How are things invented or discovered? Do people just stumble upon new discoveries? Sometimes they do. More often, however, discoveries are made through well-thought-out research that can involve years of work. What has research done for you and agriculture? Research has altered our world in big ways. The standard of living we enjoy today is much higher than it was for previous generations.
New discoveries will continue to be made, and it is expected that future generations will have even higher living standards. It is estimated that the amount of knowledge humans possess doubles in less than seven months. In other words, in less than seven months from the time you read this, our society will have twice as much knowledge of the world around us as it has today.
This new scientific knowledge will be applied to technologies, which are the outcomes and applications of scientific concepts and principles. In agriculture, scientists actively seek to discover procedures that will increase livestock and crop yields, improve farmland productivity, reduce loss due to disease and insects, develop more efficient equipment, and increase overall food quality. Researchers look for ways to increase farmers’ profits and to protect the environment. Consumers pay less for their food and fiber products, which allows them to spend their money on other things.
Increasing agricultural productivity remains a central concern of developing countries. This is because it is a major factor determining the level of income of the farming sector, in meeting the food requirements of continually expanding populations, in generating foreign exchange to finance domestic programmes, amongst others. Agricultural research has an important role to play in meeting these targets, since many of the new technologies, inputs, and techniques of production that increase agricultural productivity are developed through agricultural research.
A transformed agricultural research system helps to achieve sustainable food and income security for all agricultural producers and consumers, particularly for resource-poor households, whether they are in rural or urban areas. Sustainable agricultural intensification itself means producing more food and agricultural products from the same overall resources (such as land, labor and water), while reducing the negative environmental impacts and at the same time increasing contributions to natural capital and the flow of environmental services. The problems of research in Africa include low and unpredictable research budgets, shortages of well-trained scientific and technical staff and lack of clearly defined research priorities and I personally think lack of follow up affects too.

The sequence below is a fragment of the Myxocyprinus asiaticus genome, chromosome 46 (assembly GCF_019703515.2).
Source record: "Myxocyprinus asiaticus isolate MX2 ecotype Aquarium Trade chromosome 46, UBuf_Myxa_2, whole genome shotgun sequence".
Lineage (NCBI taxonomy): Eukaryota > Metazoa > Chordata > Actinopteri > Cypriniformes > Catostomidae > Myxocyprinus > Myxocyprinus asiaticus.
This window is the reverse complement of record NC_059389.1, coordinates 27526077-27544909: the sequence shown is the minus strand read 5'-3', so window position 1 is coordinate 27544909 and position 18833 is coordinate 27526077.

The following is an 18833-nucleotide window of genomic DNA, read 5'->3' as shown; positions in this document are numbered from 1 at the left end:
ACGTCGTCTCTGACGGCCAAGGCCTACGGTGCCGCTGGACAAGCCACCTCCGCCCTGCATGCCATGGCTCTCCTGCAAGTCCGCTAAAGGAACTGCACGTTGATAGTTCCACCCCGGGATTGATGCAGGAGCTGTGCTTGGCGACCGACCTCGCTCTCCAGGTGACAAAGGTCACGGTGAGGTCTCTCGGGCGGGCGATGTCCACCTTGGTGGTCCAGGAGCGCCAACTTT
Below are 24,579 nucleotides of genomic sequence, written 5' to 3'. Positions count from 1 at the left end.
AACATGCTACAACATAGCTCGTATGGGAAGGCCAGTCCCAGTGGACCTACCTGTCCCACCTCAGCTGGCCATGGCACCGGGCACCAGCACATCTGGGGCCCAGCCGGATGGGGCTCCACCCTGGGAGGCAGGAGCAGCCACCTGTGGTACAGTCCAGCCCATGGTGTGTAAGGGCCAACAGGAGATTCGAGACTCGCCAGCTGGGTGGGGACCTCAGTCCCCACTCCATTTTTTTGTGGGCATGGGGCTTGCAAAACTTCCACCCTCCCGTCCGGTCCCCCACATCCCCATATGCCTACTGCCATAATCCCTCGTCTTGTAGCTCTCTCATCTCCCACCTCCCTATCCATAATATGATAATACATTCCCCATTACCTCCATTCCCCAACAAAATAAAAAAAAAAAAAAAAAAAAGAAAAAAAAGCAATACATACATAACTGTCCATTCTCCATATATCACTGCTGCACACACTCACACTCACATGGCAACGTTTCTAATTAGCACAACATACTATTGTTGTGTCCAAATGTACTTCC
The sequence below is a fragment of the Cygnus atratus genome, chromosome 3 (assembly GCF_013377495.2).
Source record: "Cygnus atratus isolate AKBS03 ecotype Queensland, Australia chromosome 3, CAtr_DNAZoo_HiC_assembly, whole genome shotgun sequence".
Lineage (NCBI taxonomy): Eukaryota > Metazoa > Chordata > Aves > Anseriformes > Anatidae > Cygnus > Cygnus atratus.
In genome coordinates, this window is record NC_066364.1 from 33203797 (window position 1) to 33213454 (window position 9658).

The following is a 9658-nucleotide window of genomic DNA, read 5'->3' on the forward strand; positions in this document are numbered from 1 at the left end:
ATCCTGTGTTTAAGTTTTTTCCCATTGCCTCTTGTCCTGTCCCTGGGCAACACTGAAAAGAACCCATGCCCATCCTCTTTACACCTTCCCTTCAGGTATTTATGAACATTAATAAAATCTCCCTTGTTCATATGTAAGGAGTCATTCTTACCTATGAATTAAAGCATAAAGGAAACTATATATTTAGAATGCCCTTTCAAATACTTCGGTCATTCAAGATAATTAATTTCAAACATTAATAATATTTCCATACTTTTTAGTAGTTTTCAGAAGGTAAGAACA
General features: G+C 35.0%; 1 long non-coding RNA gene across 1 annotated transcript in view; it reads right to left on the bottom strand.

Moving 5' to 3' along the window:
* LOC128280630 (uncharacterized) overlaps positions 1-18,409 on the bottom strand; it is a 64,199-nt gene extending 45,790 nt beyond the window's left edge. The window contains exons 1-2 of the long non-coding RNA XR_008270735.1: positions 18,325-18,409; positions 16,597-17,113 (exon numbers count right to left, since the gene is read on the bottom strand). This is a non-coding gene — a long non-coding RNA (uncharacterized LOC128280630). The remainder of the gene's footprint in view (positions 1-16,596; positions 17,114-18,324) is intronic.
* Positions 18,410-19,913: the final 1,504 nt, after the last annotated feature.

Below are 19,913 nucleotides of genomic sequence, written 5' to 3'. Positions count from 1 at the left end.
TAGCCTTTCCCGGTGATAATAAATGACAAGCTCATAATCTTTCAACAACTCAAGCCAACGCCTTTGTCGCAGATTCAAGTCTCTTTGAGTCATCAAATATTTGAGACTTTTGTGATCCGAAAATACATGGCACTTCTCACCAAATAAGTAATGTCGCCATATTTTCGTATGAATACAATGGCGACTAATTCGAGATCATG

It is no longer news that Agriculture can help reduce poverty, raise incomes and improve food security for 80% of the world’s poor, who live in rural areas and work mainly in farming. However, some of the Research Institutes in Nigeria apart from IITA have bad data storage systems, they don’t do continuous follow up on research, they do projects just to get paid and afterwards discontinue the project maybe due to embezzlement of funds or lack of them therein.
For example, in Nigerian tertiary Institutions, every final year student is mandated to do a research work which is called “project”, write the paper, present it to a committee of judges usually a team of lecturers within and an external one (this is called project defense) and they will judge the student’s performance, content of the research and guess what? The project work is stored for a while in the supervisor’s office and thrown away after a while and the lucky ones have their body of research sold to groundnut sellers or those who sell fish, etc by the road side.
What if sustainability was the approach to research?
What if we all had this mindset about research? What if research bodies had someone (people actually) like the “continuity manager” as they have in the movie industry; Someone who keeps the twist and turns in the story line going(they are the reason for season movies and continuous Avengers movies). What if we didn’t dump projects half way?
Areas where Agricultural researches are important and why.
Through the help of agricultural research and continued testing, the standard of living we enjoy today can be expected to improve.
- Animal immunization—Historically, diseases have been devastating to livestock production enterprises. The introduction of vaccines and medicines has improved the health of livestock. Animal immunization, the process of giving animals resistance to disease through vaccination or inoculation, has reduced diseases. Animals in a disease-free environment can be raised at a much lower cost to producers, and the savings are passed on to consumers.